DevOps, NoOps, and Now FinOps?
Why do we need an accountant in IT?
During our trip called cloud transformation, we learned a lot of new words. DevOps, NoOps, and many other terms are now used daily. The new term to introduce is FinOps.
What is FinOps? Just like DevOps is the fusion of developers and operations, FinOps is the conjunction of finance and operations. Yes, you understand correctly. We are talking about putting finance inside IT.
Does this sound strange to you? OK, I may have come to the conclusion too quickly, I admit that. So, just take a step back and start from the beginning.
The Cloud Transformation Scenario
We all understand what the cloud is and why we need it. I also hope we all know how to move into the cloud transformation from a technical point of view.
Please, try to put yourself in a business person’s shoes for a while. Two minutes is enough, just the time to reach the end of this paragraph.
When we were in the virtual machine age, which sounds like a long time ago, we couldn’t scale and we missed a lot of the cloud features, but we had a very important thing for a business person. We had cost control out of the box.
Do you need 2 CPU, 10 GB of RAM, and 100GB of disk space? Easy! Just look at the catalog and calculate your expenses. It was very easy to predict your costs, allocate a budget, and attribute the costs to the right cost center.
Anybody with a calculator and ability to use sum and multiplication operands could plan expenses, resell services, and understand how much each part of the IT infrastructure costs.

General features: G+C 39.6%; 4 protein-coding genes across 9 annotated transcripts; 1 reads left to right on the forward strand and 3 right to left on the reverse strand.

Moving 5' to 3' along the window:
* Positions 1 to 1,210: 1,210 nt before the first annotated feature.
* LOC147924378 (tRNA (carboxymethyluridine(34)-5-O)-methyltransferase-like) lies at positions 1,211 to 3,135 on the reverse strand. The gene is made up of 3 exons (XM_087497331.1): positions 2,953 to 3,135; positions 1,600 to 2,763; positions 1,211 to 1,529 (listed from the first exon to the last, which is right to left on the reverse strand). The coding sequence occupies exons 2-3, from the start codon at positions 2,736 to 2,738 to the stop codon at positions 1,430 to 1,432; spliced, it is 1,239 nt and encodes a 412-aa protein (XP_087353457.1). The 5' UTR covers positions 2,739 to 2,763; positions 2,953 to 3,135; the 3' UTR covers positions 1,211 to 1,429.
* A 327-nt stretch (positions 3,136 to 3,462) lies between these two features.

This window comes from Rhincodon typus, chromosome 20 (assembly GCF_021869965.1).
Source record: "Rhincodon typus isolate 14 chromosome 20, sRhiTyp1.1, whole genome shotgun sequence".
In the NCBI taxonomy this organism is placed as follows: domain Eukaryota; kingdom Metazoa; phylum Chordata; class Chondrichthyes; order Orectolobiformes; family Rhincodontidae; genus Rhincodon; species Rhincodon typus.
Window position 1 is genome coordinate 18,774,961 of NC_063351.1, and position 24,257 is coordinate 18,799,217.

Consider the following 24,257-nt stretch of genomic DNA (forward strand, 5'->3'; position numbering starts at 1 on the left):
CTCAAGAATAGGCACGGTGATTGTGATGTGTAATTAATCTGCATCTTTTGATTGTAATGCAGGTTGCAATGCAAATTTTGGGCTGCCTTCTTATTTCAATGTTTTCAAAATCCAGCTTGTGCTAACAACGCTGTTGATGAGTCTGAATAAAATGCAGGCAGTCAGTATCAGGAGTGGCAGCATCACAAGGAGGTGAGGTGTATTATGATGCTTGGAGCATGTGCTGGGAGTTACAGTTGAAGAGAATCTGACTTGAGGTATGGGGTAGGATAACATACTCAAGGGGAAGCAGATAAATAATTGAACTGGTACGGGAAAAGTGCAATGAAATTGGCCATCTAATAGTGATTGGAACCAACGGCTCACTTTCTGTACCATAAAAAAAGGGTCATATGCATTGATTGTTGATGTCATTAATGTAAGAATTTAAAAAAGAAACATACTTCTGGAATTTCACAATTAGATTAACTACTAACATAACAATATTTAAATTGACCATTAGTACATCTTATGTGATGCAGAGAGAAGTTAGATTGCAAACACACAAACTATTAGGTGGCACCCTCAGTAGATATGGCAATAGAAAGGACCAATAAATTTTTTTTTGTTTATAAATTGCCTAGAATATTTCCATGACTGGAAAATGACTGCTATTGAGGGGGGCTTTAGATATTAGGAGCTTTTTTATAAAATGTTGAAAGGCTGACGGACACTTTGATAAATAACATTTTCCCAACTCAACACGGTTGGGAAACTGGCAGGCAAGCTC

But there was a day when the customer became demanding and engineers needed help to satisfy such requests. As we all know, the cloud is the solution.
And what about costs? Vendors sell us something like “get what you want, when you need it. Pay only for what you really need”.
The cloud broke the old IT procurement. Now, developers can spend money as they will.
All true, but… how much does it cost? How much will it cost if my users double?
Those questions are legitimate, especially when you are selling a SaaS service. You need to know the cost per user to adapt the charge per user.
This goal can be achieved by modeling the price in the way that it depends directly on the cost of the cloud. Imagine a cloud service where most of the costs are about disk space and you ask your customer to pay according to disk usage. But, this is not a solution and generally doesn’t help to control costs.
Moreover, think about the scenario where you have a dedicated pool of services for your company. You get a one-million-dollar bill each month. Is that amount correct? Where is the money spent?
Such questions are legitimate and that’s why, for a company that bets on the cloud and spends a lot of money, cost control is a focal point to make the cloud work.
That’s why we need another buzzword or, better, another role in the company.
FinOps is the change that brings DevOps, finance, and business together.
What Does a FinOps Do?
Bringing financial accountability to the IT-enabled cloud, tuned to optimize quality and spend. FinOps fundamentals are:
- Cost control: Understand where costs come from.
- Performance tuning: Spend where you need to and redistribute resources.
- Real-time decision making: Having real-time data you can predict and need to make decisions.